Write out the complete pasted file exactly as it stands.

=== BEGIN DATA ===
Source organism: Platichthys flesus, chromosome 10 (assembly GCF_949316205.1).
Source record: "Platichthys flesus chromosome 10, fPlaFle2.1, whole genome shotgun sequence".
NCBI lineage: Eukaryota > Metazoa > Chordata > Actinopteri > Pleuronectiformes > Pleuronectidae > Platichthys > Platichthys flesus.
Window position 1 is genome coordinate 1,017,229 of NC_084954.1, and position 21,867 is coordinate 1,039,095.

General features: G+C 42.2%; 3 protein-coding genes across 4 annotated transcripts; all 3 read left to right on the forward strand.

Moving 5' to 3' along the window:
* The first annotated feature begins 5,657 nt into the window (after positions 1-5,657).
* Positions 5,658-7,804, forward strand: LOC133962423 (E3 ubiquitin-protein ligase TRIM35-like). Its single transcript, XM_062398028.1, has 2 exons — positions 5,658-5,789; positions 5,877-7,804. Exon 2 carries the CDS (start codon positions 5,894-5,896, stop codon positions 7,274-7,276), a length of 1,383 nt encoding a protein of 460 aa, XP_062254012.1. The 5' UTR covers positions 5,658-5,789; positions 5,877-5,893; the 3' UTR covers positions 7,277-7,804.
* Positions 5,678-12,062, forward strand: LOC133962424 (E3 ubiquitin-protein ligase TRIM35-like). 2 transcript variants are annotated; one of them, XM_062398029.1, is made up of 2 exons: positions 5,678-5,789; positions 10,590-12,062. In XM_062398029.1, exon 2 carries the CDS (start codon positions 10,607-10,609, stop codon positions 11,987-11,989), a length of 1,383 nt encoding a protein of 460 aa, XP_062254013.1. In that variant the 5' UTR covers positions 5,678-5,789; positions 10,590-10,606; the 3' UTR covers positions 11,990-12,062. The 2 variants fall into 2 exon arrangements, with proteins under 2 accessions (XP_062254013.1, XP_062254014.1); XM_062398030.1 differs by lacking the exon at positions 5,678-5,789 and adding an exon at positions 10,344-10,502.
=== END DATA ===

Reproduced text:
Source organism: Platichthys flesus, chromosome 10 (assembly GCF_949316205.1).
Source record: "Platichthys flesus chromosome 10, fPlaFle2.1, whole genome shotgun sequence".
NCBI lineage: Eukaryota > Metazoa > Chordata > Actinopteri > Pleuronectiformes > Pleuronectidae > Platichthys > Platichthys flesus.
Window position 1 is genome coordinate 1,017,229 of NC_084954.1, and position 21,867 is coordinate 1,039,095.

General features: G+C 42.2%; 3 protein-coding genes across 4 annotated transcripts; all 3 read left to right on the forward strand.

Moving 5' to 3' along the window:
* The first annotated feature begins 5,657 nt into the window (after positions 1-5,657).
* Positions 5,658-7,804, forward strand: LOC133962423 (E3 ubiquitin-protein ligase TRIM35-like). Its single transcript, XM_062398028.1, has 2 exons — positions 5,658-5,789; positions 5,877-7,804. Exon 2 carries the CDS (start codon positions 5,894-5,896, stop codon positions 7,274-7,276), a length of 1,383 nt encoding a protein of 460 aa, XP_062254012.1. The 5' UTR covers positions 5,658-5,789; positions 5,877-5,893; the 3' UTR covers positions 7,277-7,804.
* Positions 5,678-12,062, forward strand: LOC133962424 (E3 ubiquitin-protein ligase TRIM35-like). 2 transcript variants are annotated; one of them, XM_062398029.1, is made up of 2 exons: positions 5,678-5,789; positions 10,590-12,062. In XM_062398029.1, exon 2 carries the CDS (start codon positions 10,607-10,609, stop codon positions 11,987-11,989), a length of 1,383 nt encoding a protein of 460 aa, XP_062254013.1. In that variant the 5' UTR covers positions 5,678-5,789; positions 10,590-10,606; the 3' UTR covers positions 11,990-12,062. The 2 variants fall into 2 exon arrangements, with proteins under 2 accessions (XP_062254013.1, XP_062254014.1); XM_062398030.1 differs by lacking the exon at positions 5,678-5,789 and adding an exon at positions 10,344-10,502.